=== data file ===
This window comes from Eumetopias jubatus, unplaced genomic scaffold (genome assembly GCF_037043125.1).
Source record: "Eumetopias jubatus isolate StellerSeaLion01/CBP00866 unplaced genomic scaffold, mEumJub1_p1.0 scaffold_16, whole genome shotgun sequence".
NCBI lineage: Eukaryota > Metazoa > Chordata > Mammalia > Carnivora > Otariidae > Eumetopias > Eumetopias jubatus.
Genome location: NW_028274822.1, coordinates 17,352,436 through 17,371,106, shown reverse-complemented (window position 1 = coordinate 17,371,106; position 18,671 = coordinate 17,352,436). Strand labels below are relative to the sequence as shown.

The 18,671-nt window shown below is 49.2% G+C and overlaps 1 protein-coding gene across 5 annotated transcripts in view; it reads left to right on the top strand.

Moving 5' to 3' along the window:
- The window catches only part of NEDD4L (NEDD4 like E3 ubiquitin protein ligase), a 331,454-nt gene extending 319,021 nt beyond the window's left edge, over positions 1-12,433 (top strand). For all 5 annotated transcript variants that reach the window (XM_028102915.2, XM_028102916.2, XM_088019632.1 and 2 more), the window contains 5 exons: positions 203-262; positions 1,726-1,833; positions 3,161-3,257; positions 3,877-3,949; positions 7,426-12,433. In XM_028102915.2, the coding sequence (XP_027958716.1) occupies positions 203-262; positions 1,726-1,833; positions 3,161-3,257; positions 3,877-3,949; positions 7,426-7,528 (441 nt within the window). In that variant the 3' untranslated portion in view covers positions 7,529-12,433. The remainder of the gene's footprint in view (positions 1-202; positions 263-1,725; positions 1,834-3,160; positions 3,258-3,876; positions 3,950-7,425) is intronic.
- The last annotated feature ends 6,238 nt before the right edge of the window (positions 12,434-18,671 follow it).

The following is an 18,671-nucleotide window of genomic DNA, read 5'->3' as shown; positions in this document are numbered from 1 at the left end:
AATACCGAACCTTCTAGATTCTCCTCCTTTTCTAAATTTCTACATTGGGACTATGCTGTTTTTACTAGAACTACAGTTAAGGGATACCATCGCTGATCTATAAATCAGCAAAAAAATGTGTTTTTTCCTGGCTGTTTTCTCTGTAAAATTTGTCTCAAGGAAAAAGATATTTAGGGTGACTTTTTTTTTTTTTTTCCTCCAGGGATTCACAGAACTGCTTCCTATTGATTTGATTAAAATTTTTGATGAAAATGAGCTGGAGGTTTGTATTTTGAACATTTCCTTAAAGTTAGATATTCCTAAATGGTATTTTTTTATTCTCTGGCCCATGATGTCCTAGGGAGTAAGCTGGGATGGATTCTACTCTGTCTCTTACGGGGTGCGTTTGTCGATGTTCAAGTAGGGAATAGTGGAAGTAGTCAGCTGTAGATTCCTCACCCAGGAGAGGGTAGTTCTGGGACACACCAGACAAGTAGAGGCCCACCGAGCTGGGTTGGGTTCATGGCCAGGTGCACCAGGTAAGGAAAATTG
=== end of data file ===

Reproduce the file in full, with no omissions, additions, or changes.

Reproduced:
This window comes from Eumetopias jubatus, unplaced genomic scaffold (genome assembly GCF_037043125.1).
Source record: "Eumetopias jubatus isolate StellerSeaLion01/CBP00866 unplaced genomic scaffold, mEumJub1_p1.0 scaffold_16, whole genome shotgun sequence".
NCBI lineage: Eukaryota > Metazoa > Chordata > Mammalia > Carnivora > Otariidae > Eumetopias > Eumetopias jubatus.
Genome location: NW_028274822.1, coordinates 17,352,436 through 17,371,106, shown reverse-complemented (window position 1 = coordinate 17,371,106; position 18,671 = coordinate 17,352,436). Strand labels below are relative to the sequence as shown.

The 18,671-nt window shown below is 49.2% G+C and overlaps 1 protein-coding gene across 5 annotated transcripts in view; it reads left to right on the top strand.

Moving 5' to 3' along the window:
- The window catches only part of NEDD4L (NEDD4 like E3 ubiquitin protein ligase), a 331,454-nt gene extending 319,021 nt beyond the window's left edge, over positions 1-12,433 (top strand). For all 5 annotated transcript variants that reach the window (XM_028102915.2, XM_028102916.2, XM_088019632.1 and 2 more), the window contains 5 exons: positions 203-262; positions 1,726-1,833; positions 3,161-3,257; positions 3,877-3,949; positions 7,426-12,433. In XM_028102915.2, the coding sequence (XP_027958716.1) occupies positions 203-262; positions 1,726-1,833; positions 3,161-3,257; positions 3,877-3,949; positions 7,426-7,528 (441 nt within the window). In that variant the 3' untranslated portion in view covers positions 7,529-12,433. The remainder of the gene's footprint in view (positions 1-202; positions 263-1,725; positions 1,834-3,160; positions 3,258-3,876; positions 3,950-7,425) is intronic.
- The last annotated feature ends 6,238 nt before the right edge of the window (positions 12,434-18,671 follow it).

The following is an 18,671-nucleotide window of genomic DNA, read 5'->3' as shown; positions in this document are numbered from 1 at the left end:
AATACCGAACCTTCTAGATTCTCCTCCTTTTCTAAATTTCTACATTGGGACTATGCTGTTTTTACTAGAACTACAGTTAAGGGATACCATCGCTGATCTATAAATCAGCAAAAAAATGTGTTTTTTCCTGGCTGTTTTCTCTGTAAAATTTGTCTCAAGGAAAAAGATATTTAGGGTGACTTTTTTTTTTTTTTTCCTCCAGGGATTCACAGAACTGCTTCCTATTGATTTGATTAAAATTTTTGATGAAAATGAGCTGGAGGTTTGTATTTTGAACATTTCCTTAAAGTTAGATATTCCTAAATGGTATTTTTTTATTCTCTGGCCCATGATGTCCTAGGGAGTAAGCTGGGATGGATTCTACTCTGTCTCTTACGGGGTGCGTTTGTCGATGTTCAAGTAGGGAATAGTGGAAGTAGTCAGCTGTAGATTCCTCACCCAGGAGAGGGTAGTTCTGGGACACACCAGACAAGTAGAGGCCCACCGAGCTGGGTTGGGTTCATGGCCAGGTGCACCAGGTAAGGAAAATTG